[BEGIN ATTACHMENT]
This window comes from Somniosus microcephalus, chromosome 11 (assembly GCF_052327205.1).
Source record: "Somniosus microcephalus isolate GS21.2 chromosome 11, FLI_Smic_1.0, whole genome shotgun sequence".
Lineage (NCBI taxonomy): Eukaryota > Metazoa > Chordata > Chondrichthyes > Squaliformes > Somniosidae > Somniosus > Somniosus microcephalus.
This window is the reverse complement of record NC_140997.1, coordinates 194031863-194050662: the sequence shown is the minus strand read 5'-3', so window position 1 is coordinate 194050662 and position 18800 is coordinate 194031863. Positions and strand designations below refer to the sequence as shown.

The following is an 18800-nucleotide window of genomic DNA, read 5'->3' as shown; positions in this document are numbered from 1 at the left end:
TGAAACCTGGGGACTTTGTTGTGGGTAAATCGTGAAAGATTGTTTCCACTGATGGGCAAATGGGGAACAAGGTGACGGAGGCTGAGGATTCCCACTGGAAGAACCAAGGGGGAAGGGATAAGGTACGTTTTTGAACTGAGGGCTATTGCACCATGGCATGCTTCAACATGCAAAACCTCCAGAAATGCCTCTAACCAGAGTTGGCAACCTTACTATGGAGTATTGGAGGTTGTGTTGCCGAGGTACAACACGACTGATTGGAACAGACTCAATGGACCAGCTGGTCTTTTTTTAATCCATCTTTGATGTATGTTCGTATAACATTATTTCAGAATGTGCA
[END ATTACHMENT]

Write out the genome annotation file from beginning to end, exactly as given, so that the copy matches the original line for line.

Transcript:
This window comes from Somniosus microcephalus, chromosome 11 (assembly GCF_052327205.1).
Source record: "Somniosus microcephalus isolate GS21.2 chromosome 11, FLI_Smic_1.0, whole genome shotgun sequence".
Lineage (NCBI taxonomy): Eukaryota > Metazoa > Chordata > Chondrichthyes > Squaliformes > Somniosidae > Somniosus > Somniosus microcephalus.
This window is the reverse complement of record NC_140997.1, coordinates 194031863-194050662: the sequence shown is the minus strand read 5'-3', so window position 1 is coordinate 194050662 and position 18800 is coordinate 194031863. Positions and strand designations below refer to the sequence as shown.

The following is an 18800-nucleotide window of genomic DNA, read 5'->3' as shown; positions in this document are numbered from 1 at the left end:
TGAAACCTGGGGACTTTGTTGTGGGTAAATCGTGAAAGATTGTTTCCACTGATGGGCAAATGGGGAACAAGGTGACGGAGGCTGAGGATTCCCACTGGAAGAACCAAGGGGGAAGGGATAAGGTACGTTTTTGAACTGAGGGCTATTGCACCATGGCATGCTTCAACATGCAAAACCTCCAGAAATGCCTCTAACCAGAGTTGGCAACCTTACTATGGAGTATTGGAGGTTGTGTTGCCGAGGTACAACACGACTGATTGGAACAGACTCAATGGACCAGCTGGTCTTTTTTTAATCCATCTTTGATGTATGTTCGTATAACATTATTTCAGAATGTGCA